According to the Occupational Safety and Health Administration (OSHA):
“Trench collapses, or cave-ins, pose the greatest risk to workers’ lives.”
To reduce this risk, OSHA established safety requirements that all employers must adhere to in order to provide a workplace free of recognized hazards. These requirements are available in the Electronic Code of Federal Regulations (e-CFR) 1926.651 and 1926.652.
When employers fail to follow the rules and regulations listed in the e-CFR, people get hurt. Specifically, when a trench caves in, unprotected workers can be buried by 4,000 pounds of soil or suffocate due to oxygen deprivation.
What Is a Trench?
As defined by OSHA and 360Training:
“excavations refer to any man-made cavity, trench or depression on the surface that resulted from earth removal. A trench is the result of an excavation and which is deep and 15 feet wide.”
Inside a trench, a single cubic yard of soil weighs the same as a small pickup truck. Trench collapses occur when the walls of the trench cannot withstand the weight of the surrounding soil.
5 Things to Look for Before Getting in a Trench
If you work around trenches, make sure you know the 5 rules for safe trenching:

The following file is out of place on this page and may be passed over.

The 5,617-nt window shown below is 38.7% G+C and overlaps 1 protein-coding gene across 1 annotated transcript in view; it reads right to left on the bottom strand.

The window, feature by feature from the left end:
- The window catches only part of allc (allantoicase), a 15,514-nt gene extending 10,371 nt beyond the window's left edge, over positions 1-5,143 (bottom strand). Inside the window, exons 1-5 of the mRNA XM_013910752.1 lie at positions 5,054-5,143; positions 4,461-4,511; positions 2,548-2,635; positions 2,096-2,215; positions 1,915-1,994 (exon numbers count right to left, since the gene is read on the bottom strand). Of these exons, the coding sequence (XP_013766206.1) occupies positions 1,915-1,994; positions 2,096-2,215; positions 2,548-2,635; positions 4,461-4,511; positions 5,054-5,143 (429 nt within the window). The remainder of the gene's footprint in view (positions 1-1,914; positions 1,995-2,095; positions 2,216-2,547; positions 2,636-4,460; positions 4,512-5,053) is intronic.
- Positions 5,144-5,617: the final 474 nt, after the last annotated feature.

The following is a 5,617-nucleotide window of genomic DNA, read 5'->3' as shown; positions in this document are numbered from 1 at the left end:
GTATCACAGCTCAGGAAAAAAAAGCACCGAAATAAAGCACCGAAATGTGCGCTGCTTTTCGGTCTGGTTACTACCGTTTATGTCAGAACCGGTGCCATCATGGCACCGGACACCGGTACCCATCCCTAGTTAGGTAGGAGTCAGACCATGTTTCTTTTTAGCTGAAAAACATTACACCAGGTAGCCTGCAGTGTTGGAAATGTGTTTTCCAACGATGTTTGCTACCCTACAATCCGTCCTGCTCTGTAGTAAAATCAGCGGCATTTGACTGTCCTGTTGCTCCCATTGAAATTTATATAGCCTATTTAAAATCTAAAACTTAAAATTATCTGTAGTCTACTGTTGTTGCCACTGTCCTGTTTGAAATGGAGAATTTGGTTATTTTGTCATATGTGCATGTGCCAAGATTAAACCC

- Make sure there is a safe way to enter and exit the trench
- All trenches must have cave-in protection
- Keep materials away from the edge of the trench
- Look for standing water and other hazards
- Never enter a trench that hasn’t been properly inspected
If you feel there is a problem or don’t feel safe going into a trench, talk to your employer. You have the right to receive information and training about workplace hazards, methods to prevent them, and how OSHA standards apply to your workplace. Additionally, you can report your concerns to OSHA without retaliation, which means your employer cannot fire you for being concerned about your own safety.
The Consequences of Trench Accidents
Due to the weight of the soil, many trench collapses are fatal. People who survive cave-ins or other trench accidents are often left with serious injuries. Bereaved families and injured workers may be able to recover compensation for funeral bills, medical costs, lost wages, and other damages through workers’ compensation or a third-party negligence claim. Employers may also face penalties for violating OSHA standards.
If you wish to file a construction accident claim, the Law Offices of Charles R. Gueli can help. With over 2 decades of legal experience, we can help you make the aftermath of a trench collapse less insurmountable.
Call us at (516) 628-6402 or contact us online to find out what resources you may be entitled to – we can evaluate the strengths and weakness of your case and estimate the value of your claim 24/7 during a free consultation.